HOWEVER, I had a very thorough interview and Examination by the Rheumatologist. She was very attentive, alert, and seemed very knowledgeable. At the end of the exam/interview, she said, "I don't think you have Lupus at all." "I think you have a Wheat Allergy, called Celiac Disease." I was surprised at her preliminary diagnosis, but had run out of time and did not get to ask her why Celiac Disease instead of Lupus. However, she stated that she would run a FULL Lupus Panel just to be safe, and she ran tests for TgG, TgA, and the Anti-Glut (can't spell it). She also order blood work for my liver, kidneys, etc., though I had no complaints.

I'll get test results in three weeks from today. However, out of curiousity, I was wondering if anyone can enlighten me as to why she seemed so positive about Celiac vs. Lupus:

Was it the High EOS? (Indicates a response to Allergies - I looked it up)

Was it because I used to get rashes on my elbows, and have them on my feet now?

Was it the white outline of my gums? (I do need dental work, which I'll be getting in March).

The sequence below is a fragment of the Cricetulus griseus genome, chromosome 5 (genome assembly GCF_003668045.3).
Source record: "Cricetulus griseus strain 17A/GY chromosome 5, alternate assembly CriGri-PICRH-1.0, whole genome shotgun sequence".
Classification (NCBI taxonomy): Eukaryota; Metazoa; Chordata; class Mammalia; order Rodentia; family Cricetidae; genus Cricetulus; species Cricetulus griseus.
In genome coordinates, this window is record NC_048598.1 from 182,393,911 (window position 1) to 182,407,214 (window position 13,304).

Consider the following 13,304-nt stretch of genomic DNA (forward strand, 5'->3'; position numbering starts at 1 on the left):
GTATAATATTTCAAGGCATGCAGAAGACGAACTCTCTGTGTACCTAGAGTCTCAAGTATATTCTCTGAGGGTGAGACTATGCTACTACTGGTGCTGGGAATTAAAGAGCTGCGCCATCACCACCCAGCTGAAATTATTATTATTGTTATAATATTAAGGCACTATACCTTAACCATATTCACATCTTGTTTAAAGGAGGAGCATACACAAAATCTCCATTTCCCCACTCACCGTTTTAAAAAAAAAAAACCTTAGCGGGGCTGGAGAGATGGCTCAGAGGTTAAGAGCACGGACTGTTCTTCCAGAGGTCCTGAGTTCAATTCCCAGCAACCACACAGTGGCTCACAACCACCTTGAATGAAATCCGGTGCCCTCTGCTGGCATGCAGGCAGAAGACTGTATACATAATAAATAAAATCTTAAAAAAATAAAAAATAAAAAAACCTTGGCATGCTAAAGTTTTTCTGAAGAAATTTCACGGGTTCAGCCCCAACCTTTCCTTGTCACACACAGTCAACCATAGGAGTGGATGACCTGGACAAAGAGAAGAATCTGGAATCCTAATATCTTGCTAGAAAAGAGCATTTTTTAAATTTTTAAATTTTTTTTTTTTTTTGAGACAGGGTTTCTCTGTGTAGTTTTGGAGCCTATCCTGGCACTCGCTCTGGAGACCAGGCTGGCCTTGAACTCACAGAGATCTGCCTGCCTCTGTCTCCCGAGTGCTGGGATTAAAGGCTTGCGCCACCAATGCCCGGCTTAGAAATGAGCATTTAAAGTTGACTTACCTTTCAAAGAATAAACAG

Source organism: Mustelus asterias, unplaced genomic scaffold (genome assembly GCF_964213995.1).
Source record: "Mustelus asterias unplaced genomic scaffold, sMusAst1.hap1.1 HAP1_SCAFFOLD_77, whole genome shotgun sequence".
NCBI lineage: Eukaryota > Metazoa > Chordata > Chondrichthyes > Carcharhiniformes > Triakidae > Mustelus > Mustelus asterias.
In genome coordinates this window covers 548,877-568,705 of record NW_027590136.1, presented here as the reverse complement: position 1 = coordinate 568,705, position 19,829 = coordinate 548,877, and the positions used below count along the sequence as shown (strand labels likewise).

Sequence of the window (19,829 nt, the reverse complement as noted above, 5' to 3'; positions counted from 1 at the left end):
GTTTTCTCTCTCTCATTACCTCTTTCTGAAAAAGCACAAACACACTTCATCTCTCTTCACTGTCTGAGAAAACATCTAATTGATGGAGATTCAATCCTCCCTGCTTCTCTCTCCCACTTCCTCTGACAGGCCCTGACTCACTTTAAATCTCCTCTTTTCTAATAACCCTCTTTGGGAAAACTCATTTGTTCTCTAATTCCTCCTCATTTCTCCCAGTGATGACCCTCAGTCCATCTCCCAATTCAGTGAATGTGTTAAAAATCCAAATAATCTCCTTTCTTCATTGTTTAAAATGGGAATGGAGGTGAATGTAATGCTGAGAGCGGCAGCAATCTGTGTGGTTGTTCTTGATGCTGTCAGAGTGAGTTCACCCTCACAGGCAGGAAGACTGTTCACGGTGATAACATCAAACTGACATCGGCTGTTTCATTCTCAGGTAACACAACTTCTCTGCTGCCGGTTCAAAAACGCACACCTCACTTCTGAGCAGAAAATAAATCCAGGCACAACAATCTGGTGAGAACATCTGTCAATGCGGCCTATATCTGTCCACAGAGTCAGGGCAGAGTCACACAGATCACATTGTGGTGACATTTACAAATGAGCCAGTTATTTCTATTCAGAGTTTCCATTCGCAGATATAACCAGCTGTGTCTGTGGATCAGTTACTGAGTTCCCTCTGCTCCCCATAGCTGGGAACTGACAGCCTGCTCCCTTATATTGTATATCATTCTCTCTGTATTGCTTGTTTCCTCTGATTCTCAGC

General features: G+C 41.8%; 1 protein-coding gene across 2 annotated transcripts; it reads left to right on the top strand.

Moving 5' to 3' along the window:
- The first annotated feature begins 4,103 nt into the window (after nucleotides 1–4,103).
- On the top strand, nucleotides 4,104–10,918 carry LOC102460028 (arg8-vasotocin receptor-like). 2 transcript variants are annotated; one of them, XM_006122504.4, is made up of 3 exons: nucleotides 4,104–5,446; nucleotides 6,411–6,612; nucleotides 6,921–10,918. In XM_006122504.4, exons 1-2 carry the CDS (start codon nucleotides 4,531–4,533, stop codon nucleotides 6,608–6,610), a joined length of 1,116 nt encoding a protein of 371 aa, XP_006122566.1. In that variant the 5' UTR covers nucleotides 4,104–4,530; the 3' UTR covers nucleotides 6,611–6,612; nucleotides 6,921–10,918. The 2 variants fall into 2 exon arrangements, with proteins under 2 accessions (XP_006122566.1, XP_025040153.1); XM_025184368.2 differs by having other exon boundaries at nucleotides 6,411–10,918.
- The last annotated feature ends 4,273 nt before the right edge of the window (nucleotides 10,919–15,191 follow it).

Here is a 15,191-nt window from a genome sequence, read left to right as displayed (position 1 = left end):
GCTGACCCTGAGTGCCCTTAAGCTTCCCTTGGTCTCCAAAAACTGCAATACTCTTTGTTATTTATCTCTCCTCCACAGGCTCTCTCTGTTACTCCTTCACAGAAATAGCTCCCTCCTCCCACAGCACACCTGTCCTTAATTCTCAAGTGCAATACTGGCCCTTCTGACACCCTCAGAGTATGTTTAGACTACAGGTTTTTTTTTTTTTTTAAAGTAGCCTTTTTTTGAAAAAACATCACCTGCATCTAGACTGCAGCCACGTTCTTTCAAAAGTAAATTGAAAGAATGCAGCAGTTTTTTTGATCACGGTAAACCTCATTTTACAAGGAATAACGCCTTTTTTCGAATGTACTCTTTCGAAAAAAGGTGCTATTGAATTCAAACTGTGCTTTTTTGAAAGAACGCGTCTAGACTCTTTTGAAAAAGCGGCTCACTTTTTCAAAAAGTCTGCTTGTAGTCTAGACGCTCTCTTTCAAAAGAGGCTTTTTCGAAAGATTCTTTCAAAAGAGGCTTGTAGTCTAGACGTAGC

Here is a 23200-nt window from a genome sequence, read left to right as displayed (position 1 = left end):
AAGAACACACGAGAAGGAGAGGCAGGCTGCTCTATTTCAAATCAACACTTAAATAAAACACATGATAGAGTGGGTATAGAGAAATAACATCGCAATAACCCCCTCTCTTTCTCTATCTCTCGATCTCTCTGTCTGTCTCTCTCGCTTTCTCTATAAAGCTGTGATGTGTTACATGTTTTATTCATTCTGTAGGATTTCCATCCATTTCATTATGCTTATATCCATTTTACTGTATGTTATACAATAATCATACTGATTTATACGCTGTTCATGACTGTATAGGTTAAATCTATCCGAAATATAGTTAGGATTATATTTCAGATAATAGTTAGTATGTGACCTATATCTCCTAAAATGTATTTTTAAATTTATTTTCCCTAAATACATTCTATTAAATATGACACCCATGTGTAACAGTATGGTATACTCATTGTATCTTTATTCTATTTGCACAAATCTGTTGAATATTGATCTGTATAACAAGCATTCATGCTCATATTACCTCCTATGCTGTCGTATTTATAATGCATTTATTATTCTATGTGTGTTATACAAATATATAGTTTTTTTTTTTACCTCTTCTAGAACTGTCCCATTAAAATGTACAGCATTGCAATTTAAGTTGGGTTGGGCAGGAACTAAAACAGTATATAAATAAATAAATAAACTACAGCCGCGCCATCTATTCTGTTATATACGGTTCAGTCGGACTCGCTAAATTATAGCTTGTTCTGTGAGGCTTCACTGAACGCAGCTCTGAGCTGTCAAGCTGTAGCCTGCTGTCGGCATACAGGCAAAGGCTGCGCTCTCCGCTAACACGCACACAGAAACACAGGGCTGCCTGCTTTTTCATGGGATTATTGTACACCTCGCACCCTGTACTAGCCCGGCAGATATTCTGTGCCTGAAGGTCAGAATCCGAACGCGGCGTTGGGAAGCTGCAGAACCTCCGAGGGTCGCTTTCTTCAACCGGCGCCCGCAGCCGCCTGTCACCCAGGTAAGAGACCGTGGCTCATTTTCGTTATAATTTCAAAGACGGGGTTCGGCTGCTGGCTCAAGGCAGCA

Was it because the fatigue started 30 years ago, and got slowly worst, to be point of being debilitating 30 years later?

Just curious. I'll get the test results in three weeks anyway. Just wondering if anyone else's physicians had commented on any of the above when being diagnosed, or while being in the process of being diagnosed. I have no GI symptoms whatsoever.

Share this post


Link to post
Share on other sites
Ads by Google:
Ads by Google:


I think you have a very good Rhuemy. Celiac is called the great imitator of diseases. It sounds like the supposed lupus hasn't acted or progressed like it normally should. And also, Celiac is closely identified with other conective diseases ie RA. People with untreated celiac have malabsorption issues and that is what leads to many misdiagnosis - the body isn't getting the nutrients it needs to be totally healthy and so manifests the lack of proper nutrition in many many ways. So if indeed you have celiac (and I wouldn't be surprised) the gluten-free diet is the only answer. No drugs, prescriptions, or other things are necessary. But what is great is that the body will begin to heal itself as soon as the offending item (gluten) is eliminated. I'm sure you wouldn't mind an end to the crushing, debilitating fatigue you've experienced for most of your life.

Keep us posted, please!

Annette

Share this post


Link to post
Share on other sites

Celiac is also linked to autoimmune diseases like Lupus. Sometimes getting off the foods you're intolerant to can make those diseases go into remission. You are lucky to have a good rheumy!

Share this post


Link to post
Share on other sites